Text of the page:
Cable TV, broadcast TV and just about all newspapers have been covering the voter suppression bills in Georgia. But, Georgia is not alone; Moreover, there have been 253 bills filed that would deal with the nonproblem, according to a Brennan Center report.
These bills have been introduced allegedly to stop voter fraud. However, many reputable studies have shown that there are very few actual voter frauds committed. Millions of votes have been cast, but not many have been fraudulent. There are, to be sure, a few cases where a person was attempting to cast a ballot for a dead person. But, again, we have laws to deal with these incidents, and, again, such voter fraud constitutes a mere trickle when compared with legitimate votes.
It is understandable that the Republican-dominated Georgia legislature would be concerned and why the bills were aimed at nonwhite people. Georgia is changing, and those who want to “keep it as is was” want to make it more difficult for Black people to vote. The votes cast in counties that are composed of a growing percentage of Black voters were responsible for turning the state from red to blue. Most Black votes were for Democratic candidates, and the Republican legislators — rather than espousing issues to appeal to the Republican base and thereby garner more Republican votes and voters — have resorted to making it much more difficult for Black voters to vote.
This is not so with this state. All Republican candidates won easily, including the former president.
Like it or not, Missouri is deeply red, and it doesn’t appear that is likely to change. There are a few bastions of blue, and Boone County is one of them. St. Louis and Kansas City are reliably blue, and that is not about to change. With these few exceptions, this state is deeply red.
So, why is it that there are voter suppression bills that have been introduced in our state Capitol in Jefferson City? Because the House and Senate majorities are Republican and the governor is also, these bills are likely to become law.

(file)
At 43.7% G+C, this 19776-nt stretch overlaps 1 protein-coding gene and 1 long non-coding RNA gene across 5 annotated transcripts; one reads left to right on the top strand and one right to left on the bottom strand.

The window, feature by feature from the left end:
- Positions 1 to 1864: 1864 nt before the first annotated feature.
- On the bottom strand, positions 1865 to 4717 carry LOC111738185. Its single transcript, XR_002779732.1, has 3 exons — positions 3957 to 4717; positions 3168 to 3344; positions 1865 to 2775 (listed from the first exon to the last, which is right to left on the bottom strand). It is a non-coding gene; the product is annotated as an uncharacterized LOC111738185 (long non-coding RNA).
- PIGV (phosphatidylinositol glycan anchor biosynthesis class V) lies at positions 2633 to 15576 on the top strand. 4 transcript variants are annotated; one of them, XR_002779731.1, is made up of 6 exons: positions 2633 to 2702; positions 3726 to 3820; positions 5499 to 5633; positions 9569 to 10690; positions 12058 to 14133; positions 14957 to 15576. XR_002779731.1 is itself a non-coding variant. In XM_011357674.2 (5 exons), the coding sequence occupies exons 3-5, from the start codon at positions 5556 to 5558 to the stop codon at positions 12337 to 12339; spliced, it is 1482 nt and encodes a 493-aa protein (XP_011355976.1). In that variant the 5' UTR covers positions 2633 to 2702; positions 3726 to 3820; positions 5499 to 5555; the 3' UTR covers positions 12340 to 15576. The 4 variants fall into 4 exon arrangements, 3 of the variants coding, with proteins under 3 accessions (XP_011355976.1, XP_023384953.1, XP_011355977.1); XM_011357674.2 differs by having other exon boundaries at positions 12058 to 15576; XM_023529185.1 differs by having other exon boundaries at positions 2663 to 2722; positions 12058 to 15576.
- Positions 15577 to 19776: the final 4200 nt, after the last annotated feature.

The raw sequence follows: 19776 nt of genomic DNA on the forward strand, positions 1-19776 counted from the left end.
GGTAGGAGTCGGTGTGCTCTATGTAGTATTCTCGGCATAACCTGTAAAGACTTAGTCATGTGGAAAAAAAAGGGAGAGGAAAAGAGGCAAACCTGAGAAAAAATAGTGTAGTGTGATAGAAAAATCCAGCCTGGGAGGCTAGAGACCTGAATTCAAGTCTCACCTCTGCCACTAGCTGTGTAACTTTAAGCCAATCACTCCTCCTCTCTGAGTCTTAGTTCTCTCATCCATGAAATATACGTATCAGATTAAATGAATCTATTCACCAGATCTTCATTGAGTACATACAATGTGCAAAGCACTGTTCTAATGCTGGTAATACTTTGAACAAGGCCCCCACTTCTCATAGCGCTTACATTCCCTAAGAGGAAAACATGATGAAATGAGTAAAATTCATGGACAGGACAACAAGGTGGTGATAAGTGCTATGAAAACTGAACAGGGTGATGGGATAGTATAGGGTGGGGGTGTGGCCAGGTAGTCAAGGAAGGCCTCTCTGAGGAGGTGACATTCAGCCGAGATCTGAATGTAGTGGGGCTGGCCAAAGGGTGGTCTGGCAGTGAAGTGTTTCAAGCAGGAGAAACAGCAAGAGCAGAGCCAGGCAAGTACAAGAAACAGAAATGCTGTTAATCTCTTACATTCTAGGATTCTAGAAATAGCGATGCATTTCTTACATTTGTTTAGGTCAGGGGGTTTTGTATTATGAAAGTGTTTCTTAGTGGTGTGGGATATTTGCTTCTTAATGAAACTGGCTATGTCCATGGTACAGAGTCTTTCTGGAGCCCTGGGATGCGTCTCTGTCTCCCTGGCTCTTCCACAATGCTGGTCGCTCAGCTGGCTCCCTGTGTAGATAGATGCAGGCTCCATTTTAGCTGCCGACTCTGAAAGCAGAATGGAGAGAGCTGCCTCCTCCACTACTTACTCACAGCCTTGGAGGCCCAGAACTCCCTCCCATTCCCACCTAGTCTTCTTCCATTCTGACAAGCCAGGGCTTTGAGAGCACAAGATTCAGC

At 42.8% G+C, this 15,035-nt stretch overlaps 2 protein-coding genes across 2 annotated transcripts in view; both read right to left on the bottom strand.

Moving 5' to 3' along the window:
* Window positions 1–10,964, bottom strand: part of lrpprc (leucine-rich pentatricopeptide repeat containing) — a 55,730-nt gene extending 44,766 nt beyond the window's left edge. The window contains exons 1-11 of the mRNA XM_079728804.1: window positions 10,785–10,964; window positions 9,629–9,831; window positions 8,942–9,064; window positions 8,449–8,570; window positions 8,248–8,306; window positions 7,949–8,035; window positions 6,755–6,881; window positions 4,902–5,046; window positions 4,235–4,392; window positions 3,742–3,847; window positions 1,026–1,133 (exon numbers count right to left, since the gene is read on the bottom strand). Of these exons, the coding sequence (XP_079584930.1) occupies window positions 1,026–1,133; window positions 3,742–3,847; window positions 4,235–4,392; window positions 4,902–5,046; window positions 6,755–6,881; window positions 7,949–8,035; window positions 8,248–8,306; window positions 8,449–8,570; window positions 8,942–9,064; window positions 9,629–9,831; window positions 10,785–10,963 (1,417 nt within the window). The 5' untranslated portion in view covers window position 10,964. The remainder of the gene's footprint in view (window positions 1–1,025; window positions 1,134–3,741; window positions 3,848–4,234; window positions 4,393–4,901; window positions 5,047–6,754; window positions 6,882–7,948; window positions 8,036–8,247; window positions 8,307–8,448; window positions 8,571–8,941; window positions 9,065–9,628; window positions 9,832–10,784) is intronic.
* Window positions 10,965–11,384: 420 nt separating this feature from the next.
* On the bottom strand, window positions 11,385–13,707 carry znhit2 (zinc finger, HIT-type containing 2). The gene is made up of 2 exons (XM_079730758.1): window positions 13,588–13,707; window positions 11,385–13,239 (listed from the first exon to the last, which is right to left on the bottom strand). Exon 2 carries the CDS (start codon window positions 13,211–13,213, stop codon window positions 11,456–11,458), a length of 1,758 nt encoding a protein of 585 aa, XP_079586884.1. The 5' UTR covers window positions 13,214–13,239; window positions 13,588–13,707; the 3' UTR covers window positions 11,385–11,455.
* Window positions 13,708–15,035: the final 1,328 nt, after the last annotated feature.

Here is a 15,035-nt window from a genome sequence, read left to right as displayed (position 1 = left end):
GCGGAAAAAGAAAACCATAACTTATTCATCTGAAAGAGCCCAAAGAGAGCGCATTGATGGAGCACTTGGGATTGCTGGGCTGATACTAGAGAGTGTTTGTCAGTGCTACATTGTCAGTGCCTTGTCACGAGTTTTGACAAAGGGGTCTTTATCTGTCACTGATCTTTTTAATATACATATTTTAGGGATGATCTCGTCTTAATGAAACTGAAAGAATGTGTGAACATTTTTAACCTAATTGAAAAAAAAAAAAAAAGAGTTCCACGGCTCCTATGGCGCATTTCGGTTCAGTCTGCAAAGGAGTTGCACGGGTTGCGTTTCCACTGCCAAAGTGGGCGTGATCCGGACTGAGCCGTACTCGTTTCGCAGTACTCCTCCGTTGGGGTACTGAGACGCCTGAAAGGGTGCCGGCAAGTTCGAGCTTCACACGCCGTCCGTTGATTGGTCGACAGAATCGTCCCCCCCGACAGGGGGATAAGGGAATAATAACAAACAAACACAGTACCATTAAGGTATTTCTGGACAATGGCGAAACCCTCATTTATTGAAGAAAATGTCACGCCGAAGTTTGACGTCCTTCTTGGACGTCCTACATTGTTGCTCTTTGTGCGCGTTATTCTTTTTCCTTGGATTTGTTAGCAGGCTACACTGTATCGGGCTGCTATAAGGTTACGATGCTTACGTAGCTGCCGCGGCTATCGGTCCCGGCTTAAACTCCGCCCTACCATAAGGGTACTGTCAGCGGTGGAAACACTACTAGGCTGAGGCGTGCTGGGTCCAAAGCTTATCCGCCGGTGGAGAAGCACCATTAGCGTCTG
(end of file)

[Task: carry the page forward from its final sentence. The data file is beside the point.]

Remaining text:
Some of the bills, such as House Bill 334, are aimed at ensuring that you are who you say you are and present an ID to prove it. While unneeded and perhaps ill-advised, this bill attempts to do what the Supreme Court ruled could not be done. The bill requires that a government-issued photo is shown, and the bill contains language that is designed to avoid the court ruling.
By the account of the nonpartisan Brennan Center, the Missouri legislature ranks third among the states in introducing voter-suppression bills. Some of the bills are relatively harmless, such as House Bill 324 that requires the presence of at least one electronic voting machine for those who have various disabilities. Others are designed to limit voting, and there are too many to list.
Go to house.mo.gov/LegislationSP.aspx, and in the upper right, there is a provision for doing a search. Enter “Voting,” and a host of bills appear with a summary for each. The Missouri Senate makes things a bit more difficult because it is necessary to go through all bills in order to find the ones about voting. To do this, go to senate.mo.gov.
No doubt, Georgia is first, but we are not far behind. But, unfortunately, most of what happens in Jefferson City stays there. It is time to change that.